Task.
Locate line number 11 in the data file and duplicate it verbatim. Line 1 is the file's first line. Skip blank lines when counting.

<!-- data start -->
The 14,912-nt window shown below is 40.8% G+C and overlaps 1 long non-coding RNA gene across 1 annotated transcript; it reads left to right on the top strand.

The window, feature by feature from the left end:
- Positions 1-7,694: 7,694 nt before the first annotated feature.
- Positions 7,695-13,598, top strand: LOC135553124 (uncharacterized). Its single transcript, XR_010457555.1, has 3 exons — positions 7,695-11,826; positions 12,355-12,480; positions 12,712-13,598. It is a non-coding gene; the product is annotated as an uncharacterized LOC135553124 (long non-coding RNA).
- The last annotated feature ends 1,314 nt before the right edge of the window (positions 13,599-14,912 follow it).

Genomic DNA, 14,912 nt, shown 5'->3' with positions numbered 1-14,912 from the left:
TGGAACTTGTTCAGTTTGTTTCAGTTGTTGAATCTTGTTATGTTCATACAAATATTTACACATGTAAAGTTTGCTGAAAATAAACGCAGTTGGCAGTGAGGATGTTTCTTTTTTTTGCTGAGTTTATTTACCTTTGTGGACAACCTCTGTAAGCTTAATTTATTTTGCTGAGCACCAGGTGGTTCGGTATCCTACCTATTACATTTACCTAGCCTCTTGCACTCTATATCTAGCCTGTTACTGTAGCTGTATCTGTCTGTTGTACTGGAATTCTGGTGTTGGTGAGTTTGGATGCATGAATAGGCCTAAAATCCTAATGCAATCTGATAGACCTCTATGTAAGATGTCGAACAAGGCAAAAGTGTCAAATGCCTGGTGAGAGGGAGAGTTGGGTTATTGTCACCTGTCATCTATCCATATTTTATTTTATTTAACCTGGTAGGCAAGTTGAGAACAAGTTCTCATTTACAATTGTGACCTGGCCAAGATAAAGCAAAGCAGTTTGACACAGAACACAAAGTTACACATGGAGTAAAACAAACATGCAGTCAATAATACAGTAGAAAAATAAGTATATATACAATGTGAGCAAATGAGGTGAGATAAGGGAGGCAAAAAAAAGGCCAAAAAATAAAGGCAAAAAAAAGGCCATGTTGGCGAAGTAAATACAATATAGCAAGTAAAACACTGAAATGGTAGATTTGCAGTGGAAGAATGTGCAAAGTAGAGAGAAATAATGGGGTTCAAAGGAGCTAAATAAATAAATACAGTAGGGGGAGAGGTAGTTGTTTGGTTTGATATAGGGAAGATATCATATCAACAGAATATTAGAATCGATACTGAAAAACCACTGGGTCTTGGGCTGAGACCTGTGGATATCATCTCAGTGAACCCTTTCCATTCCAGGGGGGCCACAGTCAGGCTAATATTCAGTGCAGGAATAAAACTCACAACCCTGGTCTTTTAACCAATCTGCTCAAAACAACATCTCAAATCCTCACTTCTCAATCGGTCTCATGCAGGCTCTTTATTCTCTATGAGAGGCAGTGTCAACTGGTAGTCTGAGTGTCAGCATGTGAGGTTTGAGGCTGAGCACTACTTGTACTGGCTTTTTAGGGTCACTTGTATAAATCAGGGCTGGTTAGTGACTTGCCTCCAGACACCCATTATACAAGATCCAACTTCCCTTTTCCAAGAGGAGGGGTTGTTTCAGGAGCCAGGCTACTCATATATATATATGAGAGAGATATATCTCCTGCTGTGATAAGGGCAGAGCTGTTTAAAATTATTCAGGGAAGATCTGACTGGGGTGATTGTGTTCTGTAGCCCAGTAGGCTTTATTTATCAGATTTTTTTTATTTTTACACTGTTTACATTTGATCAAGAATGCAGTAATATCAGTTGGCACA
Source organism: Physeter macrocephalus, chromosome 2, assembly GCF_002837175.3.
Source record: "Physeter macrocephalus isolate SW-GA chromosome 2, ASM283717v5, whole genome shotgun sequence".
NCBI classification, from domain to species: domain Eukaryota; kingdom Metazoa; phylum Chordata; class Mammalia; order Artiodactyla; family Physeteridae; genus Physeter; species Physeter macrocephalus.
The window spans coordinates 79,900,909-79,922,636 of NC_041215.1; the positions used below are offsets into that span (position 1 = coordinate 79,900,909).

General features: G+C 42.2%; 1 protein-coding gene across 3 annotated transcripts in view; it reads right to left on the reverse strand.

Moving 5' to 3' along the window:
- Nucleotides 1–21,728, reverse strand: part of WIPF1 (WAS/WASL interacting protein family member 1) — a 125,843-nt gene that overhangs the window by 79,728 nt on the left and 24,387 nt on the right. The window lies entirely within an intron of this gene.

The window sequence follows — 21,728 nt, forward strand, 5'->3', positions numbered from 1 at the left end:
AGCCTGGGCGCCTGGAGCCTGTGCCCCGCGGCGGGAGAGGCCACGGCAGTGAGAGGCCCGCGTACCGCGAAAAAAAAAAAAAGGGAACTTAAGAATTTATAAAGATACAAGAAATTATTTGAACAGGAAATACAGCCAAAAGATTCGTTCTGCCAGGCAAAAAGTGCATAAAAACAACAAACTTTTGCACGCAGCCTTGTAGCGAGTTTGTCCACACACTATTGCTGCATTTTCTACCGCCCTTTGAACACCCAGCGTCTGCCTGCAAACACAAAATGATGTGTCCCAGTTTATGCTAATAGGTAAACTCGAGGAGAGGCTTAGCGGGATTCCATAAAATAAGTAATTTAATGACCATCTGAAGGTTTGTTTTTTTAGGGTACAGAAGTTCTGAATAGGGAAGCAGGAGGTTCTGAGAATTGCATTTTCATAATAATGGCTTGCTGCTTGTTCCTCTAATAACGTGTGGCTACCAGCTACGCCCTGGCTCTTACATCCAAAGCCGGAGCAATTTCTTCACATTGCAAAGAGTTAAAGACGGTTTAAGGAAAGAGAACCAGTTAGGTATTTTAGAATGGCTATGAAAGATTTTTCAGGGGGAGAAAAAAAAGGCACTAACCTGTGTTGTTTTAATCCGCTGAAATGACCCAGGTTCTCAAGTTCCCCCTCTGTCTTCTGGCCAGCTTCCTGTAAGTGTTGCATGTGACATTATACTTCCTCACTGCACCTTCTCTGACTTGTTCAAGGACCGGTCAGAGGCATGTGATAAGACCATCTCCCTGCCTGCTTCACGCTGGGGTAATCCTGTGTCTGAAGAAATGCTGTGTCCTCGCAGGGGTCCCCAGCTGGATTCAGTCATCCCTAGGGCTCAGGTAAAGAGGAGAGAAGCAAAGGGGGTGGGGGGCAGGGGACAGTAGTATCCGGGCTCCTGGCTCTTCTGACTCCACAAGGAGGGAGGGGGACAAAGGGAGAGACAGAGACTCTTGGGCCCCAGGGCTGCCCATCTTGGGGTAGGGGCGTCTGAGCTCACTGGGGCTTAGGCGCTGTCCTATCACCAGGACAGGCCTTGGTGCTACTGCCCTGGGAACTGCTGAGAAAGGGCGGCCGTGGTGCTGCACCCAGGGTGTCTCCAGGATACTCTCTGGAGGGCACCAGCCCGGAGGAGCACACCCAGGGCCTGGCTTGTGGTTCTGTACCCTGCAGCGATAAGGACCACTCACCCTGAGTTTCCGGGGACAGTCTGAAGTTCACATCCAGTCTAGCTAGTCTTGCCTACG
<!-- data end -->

The window spans coordinates 79,900,909-79,922,636 of NC_041215.1; the positions used below are offsets into that span (position 1 = coordinate 79,900,909).